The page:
L.A. County deputy was found dead with meth pipe after double shift, autopsy shows

A roll of police tape is left on the windshield of Los Angeles County sheriff's vehicle in the parking lot of its training academy in Whittier, Calif., Wednesday, Nov. 16, 2022. A car struck 22 LA County sheriff's recruits on a training run around dawn Wednesday and five were critically injured, authorities said. (AP Photo/Jae C. Hong)
A roll of police tape is left on the windshield of Los Angeles County sheriff's vehicle. (Jae C. Hong / Associated Press)

A Los Angeles County deputy who died in April from methamphetamine use had high levels of the drug in his body when he was found unresponsive inside a sheriff’s station bathroom after working a double shift, according to a death report released late Wednesday.

On the evening of April 27, the report shows, a Los Angeles County Sheriff’s Department detective called the county medical examiner to report an “apparent natural death” after Deputy Jonathan Stewart was found dead in a bathroom stall with white powder and drug paraphernalia.

Read more: South L.A. deputy died from 'effects of methamphetamine,' medical examiner finds

Last week, the Los Angeles County Department of Medical Examiner determined the 41-year-old’s death was due to “effects of methamphetamine” and deemed it accidental instead of natural.

Now, the 13-page death investigation released this week by the medical examiner offers a fuller picture of what happened.

On April 26, Stewart started working around 9 p.m. He was last seen alive the following day just before noon, when surveillance cameras at the South L.A. sheriff’s station recorded him moving a car in the parking lot.

He was scheduled to finish his 16-hour double shift at 1 p.m. When his wife didn’t hear from him by 4 p.m. she called the station desk, according to the report.

Deputies searched the building and found Stewart unresponsive inside a locked one-person bathroom. He was lying on the floor, according to the report, and there was “a glass bulbous pipe and a white powdery substance inside a small plastic baggie found at the scene.” There were no clear signs of trauma, but the report said he had blood near his nose and mouth.

Deputies called 911, and just before 4:30 p.m., paramedics pronounced him dead at the scene.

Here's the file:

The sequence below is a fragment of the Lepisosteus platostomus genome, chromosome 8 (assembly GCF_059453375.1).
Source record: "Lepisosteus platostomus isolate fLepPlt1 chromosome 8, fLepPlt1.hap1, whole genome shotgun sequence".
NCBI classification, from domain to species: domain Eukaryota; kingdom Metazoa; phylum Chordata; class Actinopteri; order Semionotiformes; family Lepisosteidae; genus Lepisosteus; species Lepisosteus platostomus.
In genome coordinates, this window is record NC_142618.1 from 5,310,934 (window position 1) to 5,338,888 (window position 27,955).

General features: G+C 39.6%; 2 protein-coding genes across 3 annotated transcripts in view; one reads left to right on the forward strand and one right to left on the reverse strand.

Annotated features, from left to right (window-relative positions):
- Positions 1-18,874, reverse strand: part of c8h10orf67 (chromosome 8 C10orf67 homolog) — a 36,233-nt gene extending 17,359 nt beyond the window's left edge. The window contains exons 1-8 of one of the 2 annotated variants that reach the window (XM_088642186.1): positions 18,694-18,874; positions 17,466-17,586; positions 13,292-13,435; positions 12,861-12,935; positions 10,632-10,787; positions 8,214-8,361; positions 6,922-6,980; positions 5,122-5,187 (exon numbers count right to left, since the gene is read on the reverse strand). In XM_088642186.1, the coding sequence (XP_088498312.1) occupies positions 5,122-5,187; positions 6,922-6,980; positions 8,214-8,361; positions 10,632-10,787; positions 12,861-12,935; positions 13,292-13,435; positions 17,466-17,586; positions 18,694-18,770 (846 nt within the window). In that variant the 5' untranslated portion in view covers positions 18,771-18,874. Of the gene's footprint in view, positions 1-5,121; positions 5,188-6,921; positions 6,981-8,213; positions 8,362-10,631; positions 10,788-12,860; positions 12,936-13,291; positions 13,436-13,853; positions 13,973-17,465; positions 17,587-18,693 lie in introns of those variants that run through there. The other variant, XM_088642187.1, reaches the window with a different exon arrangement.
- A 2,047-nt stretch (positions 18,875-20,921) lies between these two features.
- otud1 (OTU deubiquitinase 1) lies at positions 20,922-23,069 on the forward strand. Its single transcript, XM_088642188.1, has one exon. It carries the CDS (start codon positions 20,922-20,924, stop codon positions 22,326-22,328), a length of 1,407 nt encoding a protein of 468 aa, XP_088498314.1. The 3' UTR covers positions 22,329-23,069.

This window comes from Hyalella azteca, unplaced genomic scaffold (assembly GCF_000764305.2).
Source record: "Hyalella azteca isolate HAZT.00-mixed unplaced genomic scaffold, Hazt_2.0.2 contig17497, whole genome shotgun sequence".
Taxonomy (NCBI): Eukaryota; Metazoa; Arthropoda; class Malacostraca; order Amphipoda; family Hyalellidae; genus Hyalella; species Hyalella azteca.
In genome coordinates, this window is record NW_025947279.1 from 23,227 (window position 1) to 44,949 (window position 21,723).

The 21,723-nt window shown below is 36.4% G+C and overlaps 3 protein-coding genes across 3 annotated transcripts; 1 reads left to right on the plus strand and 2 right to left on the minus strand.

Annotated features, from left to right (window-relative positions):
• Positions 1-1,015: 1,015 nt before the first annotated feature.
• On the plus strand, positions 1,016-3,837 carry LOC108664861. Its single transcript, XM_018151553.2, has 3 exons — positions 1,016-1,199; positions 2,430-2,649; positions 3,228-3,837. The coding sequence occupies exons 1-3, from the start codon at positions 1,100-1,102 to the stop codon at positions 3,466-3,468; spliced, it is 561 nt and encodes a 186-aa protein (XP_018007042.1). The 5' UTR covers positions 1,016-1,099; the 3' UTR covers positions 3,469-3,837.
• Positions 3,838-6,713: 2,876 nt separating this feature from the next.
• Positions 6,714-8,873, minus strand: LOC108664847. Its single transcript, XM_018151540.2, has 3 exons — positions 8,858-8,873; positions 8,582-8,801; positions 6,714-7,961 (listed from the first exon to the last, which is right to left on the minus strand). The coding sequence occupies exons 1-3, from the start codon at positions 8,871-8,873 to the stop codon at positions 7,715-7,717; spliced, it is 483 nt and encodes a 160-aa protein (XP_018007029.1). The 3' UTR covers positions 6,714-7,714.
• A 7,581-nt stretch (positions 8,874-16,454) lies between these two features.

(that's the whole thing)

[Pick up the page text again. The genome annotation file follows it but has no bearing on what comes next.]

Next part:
Sheriff’s officials released a statement at the time offering little information about the death other than to say it was unexpected and the department was “deeply saddened.” The governor released a statement saying that Stewart had died following a “medical emergency” and that flags at the state Capitol would be flown at half-staff in his honor.

A few days later, an investigator with the medical examiner’s office called Stewart’s wife, who said he had not recently been sick and did not have a history of drug abuse. She also said he’d lost about 20 pounds in the last three months after he quit drinking soda. Elsewhere the report noted that he’d typically consumed six Monster energy drinks or 12 cans of soda per day and had a history of high blood pressure.

“Recently, the decedent was very stressed and working double overtime,” an investigator wrote.

Toxicology testing found methamphetamine and amphetamine — a closely related chemical that can be created when the body breaks down methamphetamine — in his bloodstream.

After reviewing the death report, Dr. Ryan Marino, a medical toxicologist and associate professor of emergency medicine at Case Western Reserve University, told The Times that Stewart had a “fairly high level” of the drug in his blood, beyond what would be considered a “standard dose” even for recreational use.

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But without a more detailed autopsy, Marino said it wasn’t clear whether Stewart’s death was directly due to acute toxicity — which is colloquially known as an overdose — or whether the meth was more indirectly involved, perhaps triggering heart issues or aggravating another underlying factor.

This week, the Sheriff’s Department said in an emailed statement that the investigation of the death is still ongoing.

“The department is deeply saddened by Deputy Stewart’s death and continues to grieve and offer support to his family, friends, and colleagues,” the statement said.

An online obituary described him as a dedicated officer and devoted family man.

“Known for his kindness, selflessness, and supportiveness, Jonathan's impact on his family and friends was profound,” the obituary said. “He will be missed deeply and remembered fondly by all who had the privilege of knowing him.”

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This story originally appeared in Los Angeles Times.